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Punjab & Sind Bank Vs. Allahabad Bank & Anr [2006] Insc 158 (28 March 2006)

Arijit Pasayat & Tarun Chatterjee Arijit Pasayat, J.

Challenge in these appeals is to the judgment delivered by a Division Bench of the Calcutta High Court, in an appeal filed by the appellant, the defendant in the suit filed by respondent no.1-Bank. Learned Single Judge in the said suit held that there was no need to adopt procedure indicated by this Court in Oil and Natural Gas Commission and Anr. v. Collector of Central Excise (1992 Supp. (2) SCC 432) (described hereinafter case as ONGC I Case ). The Division Bench affirmed the view of learned Single Judge. The correctness of the view expressed by the learned Single Judge and the Division Bench forms the subject-matter of challenge in this appeal.

The suit was filed by the respondent no.1-Bank against the appellant-Bank along with 11 other defendants with the following prayers:-

  1. Declaration that the Banker's cheque copy whereof is annexed Marked A hereto is void and not binding on the plaintiff.

  2. Decree of Rs.5,62,66,671/- against the defendants jointly and/or severally and/or such of them for such amount as this Hon'ble Court may deem fit and proper.

  3. Decree of Rs.5,62,66,671/- against the defendant no.1 together with interest.

  4. Interest including interim interest as claimed in paragraph 29;

  5. Receiver;

  6. Costs;

  7. Further any other reliefs.

An application was filed by the appellant-Bank for dismissal of the suit on the ground that the modalities indicated in ONGC-I case (supra) were not followed. Learned Single Judge held that the decision has to be read in the context which was passed. This Court never intended to extinguish the right to sue. Intention was to avoid litigation when the parties are government or its undertakings.

The order was challenged before the Division Bench which, inter-alia, upheld view of learned Single Judge with some additional reasons. We shall deal with the reasoning in detail later.

The view in ONGC-I case (supra) was further elaborated in Oil and Natural Gas Commission v. C.C.E. 1995 (Supp.) 4 SCC 541) (For sake of convenience described as ONGC-II). It was noted in Oil and Natural Gas Commission v. C.C.E. (2004(6) SCC 437) (for convenience described as ONGC-III) that some doubts and problems arose in the working out of the arrangements in terms of the order of this Court dated 11.10.1991 ONGC-II case (supra). It was noted in ONGC-III case (supra) as follows:

"There are some doubts and problems that have arisen in the working out of these arrangements which require to be clarified and some creases ironed out. Some doubts persist as to the precise import and implications of the words "and recourse to litigation should be avoided". It is clear that the order of this Court is not to the effect that nor can that be done so far as the Union of India and its statutory corporations are concerned, their statutory remedies are effaced. Indeed, the purpose of the constitution of the High- powered Committee was not to take away those remedies. The relevant portion of the order reads: (SCC pp. 541-42 para 3)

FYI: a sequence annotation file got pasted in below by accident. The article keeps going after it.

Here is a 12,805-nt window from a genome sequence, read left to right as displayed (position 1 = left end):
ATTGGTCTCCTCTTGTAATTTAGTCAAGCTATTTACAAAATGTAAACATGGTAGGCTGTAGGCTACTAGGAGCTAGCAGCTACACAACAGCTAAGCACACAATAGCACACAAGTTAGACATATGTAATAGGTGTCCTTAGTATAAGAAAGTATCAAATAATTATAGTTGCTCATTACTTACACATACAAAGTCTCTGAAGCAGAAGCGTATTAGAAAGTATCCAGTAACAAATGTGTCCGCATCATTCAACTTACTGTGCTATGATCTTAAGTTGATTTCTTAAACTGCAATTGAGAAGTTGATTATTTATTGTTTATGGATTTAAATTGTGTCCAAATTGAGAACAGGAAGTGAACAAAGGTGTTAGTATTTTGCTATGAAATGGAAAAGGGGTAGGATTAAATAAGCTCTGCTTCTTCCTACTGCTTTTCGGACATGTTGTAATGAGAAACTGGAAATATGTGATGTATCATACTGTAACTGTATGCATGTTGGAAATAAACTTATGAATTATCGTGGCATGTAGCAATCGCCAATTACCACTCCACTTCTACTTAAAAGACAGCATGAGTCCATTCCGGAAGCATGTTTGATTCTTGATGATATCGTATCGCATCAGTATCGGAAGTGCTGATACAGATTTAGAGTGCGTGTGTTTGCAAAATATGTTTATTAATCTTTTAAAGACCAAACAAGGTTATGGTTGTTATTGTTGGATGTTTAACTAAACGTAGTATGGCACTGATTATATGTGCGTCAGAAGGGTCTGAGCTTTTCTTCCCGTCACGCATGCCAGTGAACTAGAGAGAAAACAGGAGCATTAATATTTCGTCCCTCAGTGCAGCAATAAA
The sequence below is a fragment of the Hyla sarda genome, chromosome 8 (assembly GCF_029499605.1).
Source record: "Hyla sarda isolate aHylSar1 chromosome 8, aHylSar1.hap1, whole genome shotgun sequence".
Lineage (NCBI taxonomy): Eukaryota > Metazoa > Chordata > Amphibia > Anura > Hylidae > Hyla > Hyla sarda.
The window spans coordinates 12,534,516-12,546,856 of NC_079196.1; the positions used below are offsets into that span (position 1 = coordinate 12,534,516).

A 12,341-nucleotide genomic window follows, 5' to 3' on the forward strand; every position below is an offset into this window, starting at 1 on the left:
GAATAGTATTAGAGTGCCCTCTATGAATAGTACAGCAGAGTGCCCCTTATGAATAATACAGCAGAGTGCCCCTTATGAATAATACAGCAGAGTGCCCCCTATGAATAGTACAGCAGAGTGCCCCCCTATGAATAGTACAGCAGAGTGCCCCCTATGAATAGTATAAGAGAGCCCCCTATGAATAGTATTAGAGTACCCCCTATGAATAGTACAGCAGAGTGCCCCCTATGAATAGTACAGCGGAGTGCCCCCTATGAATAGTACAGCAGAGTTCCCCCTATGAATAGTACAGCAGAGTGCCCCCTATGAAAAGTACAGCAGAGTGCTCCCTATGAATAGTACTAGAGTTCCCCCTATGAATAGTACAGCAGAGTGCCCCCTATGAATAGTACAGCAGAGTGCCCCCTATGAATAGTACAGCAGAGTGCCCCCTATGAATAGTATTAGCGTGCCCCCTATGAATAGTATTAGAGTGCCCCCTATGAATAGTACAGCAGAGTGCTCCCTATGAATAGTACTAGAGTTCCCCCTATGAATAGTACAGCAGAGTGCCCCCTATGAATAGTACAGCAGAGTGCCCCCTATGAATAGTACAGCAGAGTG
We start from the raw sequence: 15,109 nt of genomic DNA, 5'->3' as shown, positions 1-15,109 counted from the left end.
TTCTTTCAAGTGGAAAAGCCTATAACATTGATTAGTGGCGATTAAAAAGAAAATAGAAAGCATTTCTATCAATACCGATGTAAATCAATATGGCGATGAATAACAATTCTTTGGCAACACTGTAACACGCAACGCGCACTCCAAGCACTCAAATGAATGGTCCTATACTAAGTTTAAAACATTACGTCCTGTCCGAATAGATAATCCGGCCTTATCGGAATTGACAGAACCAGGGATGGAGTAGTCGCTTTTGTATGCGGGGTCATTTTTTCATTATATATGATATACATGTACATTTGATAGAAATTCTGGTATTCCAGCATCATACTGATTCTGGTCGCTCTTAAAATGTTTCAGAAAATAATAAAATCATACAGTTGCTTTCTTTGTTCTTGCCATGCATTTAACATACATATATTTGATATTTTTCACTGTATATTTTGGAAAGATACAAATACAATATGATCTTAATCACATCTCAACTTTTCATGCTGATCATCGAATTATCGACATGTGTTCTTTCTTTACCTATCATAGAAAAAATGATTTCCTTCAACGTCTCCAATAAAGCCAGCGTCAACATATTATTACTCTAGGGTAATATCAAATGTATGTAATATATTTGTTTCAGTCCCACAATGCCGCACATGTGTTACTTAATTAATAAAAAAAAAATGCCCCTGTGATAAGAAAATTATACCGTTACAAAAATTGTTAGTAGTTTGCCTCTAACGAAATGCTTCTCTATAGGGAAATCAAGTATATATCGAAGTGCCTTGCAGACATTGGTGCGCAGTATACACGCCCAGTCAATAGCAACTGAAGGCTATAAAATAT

"3. We direct that the Government of India shall set up a committee consisting of representatives from the Ministry of Industry, the Bureau of Public Enterprises and the Ministry of Law, to monitor disputes between Ministry and Ministry of the Government of India, Ministry and public sector undertakings of the Government of India and public sector undertakings in between themselves to ensure that no litigation comes to court or to a tribunal without the matter having been first examined by the Committee and its clearance for litigation. The Government may include a representative of the Ministry concerned in a specific case and one from the Ministry of Finance in the Committee. Senior officers only should be nominated so that the Committee would function with status, control and discipline." It is abundantly clear that the machinery contemplated is only to ensure that no litigation comes to court without the parties having had an opportunity of conciliation before an in-house committee."

The matter was again examined in the case of Chief Conservator of Forest v. Collector (2003(3) SCC 472). In Para 14 and 15 it was noted as follows: